the son of the miner who went from kitchen assistant and dancer to musical "dictator" of France

, created a singing style adapted to the French language, as he established, throughout his twenties. operas, the parameters that would frame the genre's scheme in that country for more than 60 years.

After the death of Queen Marie-Thérèse in 1683, the king's enthusiasm for opera waned and

Lully's success began to decline

, due to the influence of the sovereign's new mistress, Madame Maintenon.

Furthermore, the king was offended by Lully's dissolute life and her homosexual encounters, which could not be accepted by Madame Maintenon, who was raised in a strictly religious tradition.

In 1685 the opera by Lully

Roland

was premiered

.

Around this time

there was a scandal when it became public that Lully was having an affair with a "bellboy"

named Brunet.

But, in addition, the composer

participated in the orgies of the Dukes of Orleans and Vendôme

.

So the king summoned him to warn him that he was no longer willing to tolerate his behavior.

The "Gallant Parties" recreate the times of Lully and Louis XIV, although without orgies.

Photo AFP PHOTO / Ludovic MARIN

That is why, shortly after he was appointed Secretary to the King, his boss now treated him coldly.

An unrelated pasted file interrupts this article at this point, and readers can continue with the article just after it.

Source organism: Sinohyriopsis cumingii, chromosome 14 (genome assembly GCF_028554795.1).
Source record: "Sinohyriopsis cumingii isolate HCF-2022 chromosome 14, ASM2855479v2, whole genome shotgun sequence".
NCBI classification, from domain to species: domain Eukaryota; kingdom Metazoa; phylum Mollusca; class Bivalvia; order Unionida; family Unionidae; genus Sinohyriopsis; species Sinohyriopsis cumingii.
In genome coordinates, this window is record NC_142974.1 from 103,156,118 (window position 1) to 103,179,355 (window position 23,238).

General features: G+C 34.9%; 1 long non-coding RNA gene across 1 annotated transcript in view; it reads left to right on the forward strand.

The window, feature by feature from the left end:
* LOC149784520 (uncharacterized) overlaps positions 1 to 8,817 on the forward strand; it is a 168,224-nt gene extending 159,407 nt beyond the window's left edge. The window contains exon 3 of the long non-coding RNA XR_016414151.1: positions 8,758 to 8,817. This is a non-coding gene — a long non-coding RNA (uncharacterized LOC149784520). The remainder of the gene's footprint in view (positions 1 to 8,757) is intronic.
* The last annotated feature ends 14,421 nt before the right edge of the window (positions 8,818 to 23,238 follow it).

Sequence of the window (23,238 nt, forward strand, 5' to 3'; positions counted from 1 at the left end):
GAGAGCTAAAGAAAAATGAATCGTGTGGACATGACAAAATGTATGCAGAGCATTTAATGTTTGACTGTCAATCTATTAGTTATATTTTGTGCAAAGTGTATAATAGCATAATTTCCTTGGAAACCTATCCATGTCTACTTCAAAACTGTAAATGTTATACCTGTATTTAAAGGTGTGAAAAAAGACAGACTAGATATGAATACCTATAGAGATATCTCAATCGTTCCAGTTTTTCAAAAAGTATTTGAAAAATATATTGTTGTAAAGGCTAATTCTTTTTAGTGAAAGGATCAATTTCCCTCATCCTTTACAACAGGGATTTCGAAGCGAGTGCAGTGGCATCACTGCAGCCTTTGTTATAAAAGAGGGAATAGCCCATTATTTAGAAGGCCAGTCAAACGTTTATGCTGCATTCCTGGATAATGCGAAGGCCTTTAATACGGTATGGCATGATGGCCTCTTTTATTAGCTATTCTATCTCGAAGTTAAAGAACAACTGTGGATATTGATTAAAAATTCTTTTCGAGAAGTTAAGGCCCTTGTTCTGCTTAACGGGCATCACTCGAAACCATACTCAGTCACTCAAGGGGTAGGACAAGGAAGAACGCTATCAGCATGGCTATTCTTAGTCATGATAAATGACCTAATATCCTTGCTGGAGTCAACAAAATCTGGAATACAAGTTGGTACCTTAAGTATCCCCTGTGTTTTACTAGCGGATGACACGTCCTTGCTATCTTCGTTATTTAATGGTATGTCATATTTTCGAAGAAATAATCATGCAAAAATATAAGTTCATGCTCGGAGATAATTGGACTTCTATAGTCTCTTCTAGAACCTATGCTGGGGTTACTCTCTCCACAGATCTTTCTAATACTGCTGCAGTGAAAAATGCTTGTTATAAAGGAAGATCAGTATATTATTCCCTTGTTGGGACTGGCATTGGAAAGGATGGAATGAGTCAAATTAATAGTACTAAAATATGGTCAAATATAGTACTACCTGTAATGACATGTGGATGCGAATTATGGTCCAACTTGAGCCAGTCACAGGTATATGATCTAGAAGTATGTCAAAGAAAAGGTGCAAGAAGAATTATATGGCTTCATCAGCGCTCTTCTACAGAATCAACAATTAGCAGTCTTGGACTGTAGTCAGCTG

And that, unlike some Chiefs of Staff enthroned by name bearing, Lully had at least made a few merits to get there.

But none of that was enough to maintain the grace of the Sun King.

D time

Thank you

In 1687, King Louis XIV became seriously ill.

At first he only complained of toothache, but when the doctors tried to pull out the tooth, they did this so awkwardly that

they broke a piece of his upper jaw

.

Using state-of-the-art technology, the wound was sealed with a ... hot iron!

But when everyone thought that Louis XIV was history, the sun rose again.

Party-goers as they were, at court they decided that Don Luis's recovery was a good reason to celebrate in a big way, and Lully thought that it could be great to rearrange